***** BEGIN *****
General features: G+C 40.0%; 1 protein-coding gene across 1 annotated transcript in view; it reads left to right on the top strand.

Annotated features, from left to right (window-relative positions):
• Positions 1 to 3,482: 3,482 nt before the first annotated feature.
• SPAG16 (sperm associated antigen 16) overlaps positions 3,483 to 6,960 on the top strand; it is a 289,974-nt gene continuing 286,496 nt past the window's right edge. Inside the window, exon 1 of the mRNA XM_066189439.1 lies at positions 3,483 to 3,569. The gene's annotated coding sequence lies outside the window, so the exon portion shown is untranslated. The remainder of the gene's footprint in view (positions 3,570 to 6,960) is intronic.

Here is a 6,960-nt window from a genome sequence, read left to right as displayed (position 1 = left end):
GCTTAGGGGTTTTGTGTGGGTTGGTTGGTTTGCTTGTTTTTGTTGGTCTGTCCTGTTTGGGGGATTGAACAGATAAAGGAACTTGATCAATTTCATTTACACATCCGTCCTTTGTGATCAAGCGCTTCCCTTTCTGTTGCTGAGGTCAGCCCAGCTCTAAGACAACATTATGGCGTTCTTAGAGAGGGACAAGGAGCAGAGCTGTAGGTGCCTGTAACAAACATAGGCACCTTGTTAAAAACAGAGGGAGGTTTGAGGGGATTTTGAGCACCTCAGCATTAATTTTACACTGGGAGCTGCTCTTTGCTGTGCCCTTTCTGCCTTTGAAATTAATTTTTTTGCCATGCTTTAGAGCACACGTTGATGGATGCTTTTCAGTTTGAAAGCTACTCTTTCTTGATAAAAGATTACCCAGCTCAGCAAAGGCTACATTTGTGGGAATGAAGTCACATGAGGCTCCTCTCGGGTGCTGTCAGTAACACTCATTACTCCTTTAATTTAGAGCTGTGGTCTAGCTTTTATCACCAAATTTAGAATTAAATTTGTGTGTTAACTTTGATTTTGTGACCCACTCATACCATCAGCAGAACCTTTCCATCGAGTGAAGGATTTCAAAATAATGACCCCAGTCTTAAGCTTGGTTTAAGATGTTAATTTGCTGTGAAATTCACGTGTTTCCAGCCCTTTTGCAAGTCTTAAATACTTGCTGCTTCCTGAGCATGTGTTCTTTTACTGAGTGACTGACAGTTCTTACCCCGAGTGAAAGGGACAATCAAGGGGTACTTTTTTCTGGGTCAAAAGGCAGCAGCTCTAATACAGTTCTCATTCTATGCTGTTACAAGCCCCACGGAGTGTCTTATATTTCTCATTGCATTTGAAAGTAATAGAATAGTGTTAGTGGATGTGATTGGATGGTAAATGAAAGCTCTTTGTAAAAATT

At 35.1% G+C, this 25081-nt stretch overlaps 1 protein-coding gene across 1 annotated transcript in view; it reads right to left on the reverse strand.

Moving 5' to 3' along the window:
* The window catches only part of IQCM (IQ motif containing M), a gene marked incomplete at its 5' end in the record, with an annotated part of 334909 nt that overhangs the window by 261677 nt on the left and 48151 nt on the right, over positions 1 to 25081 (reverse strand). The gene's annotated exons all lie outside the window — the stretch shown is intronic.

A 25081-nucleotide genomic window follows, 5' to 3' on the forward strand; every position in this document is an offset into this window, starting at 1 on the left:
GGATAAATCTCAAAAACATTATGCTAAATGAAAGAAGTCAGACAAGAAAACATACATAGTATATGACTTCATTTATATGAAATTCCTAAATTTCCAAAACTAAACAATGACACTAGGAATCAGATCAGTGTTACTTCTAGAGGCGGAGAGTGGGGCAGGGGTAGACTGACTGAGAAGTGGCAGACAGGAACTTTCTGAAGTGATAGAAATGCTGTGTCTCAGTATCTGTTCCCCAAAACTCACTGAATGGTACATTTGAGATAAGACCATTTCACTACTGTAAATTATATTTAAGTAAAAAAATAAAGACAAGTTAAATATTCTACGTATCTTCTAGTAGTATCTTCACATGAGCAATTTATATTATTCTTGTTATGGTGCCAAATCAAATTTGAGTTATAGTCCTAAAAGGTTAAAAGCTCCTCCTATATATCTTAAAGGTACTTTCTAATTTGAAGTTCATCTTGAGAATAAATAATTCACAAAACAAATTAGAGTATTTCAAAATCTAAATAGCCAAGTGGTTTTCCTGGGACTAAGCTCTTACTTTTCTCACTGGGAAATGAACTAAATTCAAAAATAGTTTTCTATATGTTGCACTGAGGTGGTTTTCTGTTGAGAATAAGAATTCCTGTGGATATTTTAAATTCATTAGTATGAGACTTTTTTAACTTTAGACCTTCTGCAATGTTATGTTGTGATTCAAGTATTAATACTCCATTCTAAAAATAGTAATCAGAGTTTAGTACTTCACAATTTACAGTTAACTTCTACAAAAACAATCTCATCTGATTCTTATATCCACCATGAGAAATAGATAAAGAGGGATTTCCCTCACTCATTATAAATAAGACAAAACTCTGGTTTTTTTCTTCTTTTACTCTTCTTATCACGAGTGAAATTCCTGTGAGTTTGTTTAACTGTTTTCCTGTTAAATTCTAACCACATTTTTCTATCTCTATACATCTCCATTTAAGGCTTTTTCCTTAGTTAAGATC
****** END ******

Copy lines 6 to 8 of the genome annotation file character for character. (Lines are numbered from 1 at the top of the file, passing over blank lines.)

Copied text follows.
GCTTAGGGGTTTTGTGTGGGTTGGTTGGTTTGCTTGTTTTTGTTGGTCTGTCCTGTTTGGGGGATTGAACAGATAAAGGAACTTGATCAATTTCATTTACACATCCGTCCTTTGTGATCAAGCGCTTCCCTTTCTGTTGCTGAGGTCAGCCCAGCTCTAAGACAACATTATGGCGTTCTTAGAGAGGGACAAGGAGCAGAGCTGTAGGTGCCTGTAACAAACATAGGCACCTTGTTAAAAACAGAGGGAGGTTTGAGGGGATTTTGAGCACCTCAGCATTAATTTTACACTGGGAGCTGCTCTTTGCTGTGCCCTTTCTGCCTTTGAAATTAATTTTTTTGCCATGCTTTAGAGCACACGTTGATGGATGCTTTTCAGTTTGAAAGCTACTCTTTCTTGATAAAAGATTACCCAGCTCAGCAAAGGCTACATTTGTGGGAATGAAGTCACATGAGGCTCCTCTCGGGTGCTGTCAGTAACACTCATTACTCCTTTAATTTAGAGCTGTGGTCTAGCTTTTATCACCAAATTTAGAATTAAATTTGTGTGTTAACTTTGATTTTGTGACCCACTCATACCATCAGCAGAACCTTTCCATCGAGTGAAGGATTTCAAAATAATGACCCCAGTCTTAAGCTTGGTTTAAGATGTTAATTTGCTGTGAAATTCACGTGTTTCCAGCCCTTTTGCAAGTCTTAAATACTTGCTGCTTCCTGAGCATGTGTTCTTTTACTGAGTGACTGACAGTTCTTACCCCGAGTGAAAGGGACAATCAAGGGGTACTTTTTTCTGGGTCAAAAGGCAGCAGCTCTAATACAGTTCTCATTCTATGCTGTTACAAGCCCCACGGAGTGTCTTATATTTCTCATTGCATTTGAAAGTAATAGAATAGTGTTAGTGGATGTGATTGGATGGTAAATGAAAGCTCTTTGTAAAAATT

At 35.1% G+C, this 25081-nt stretch overlaps 1 protein-coding gene across 1 annotated transcript in view; it reads right to left on the reverse strand.

Moving 5' to 3' along the window: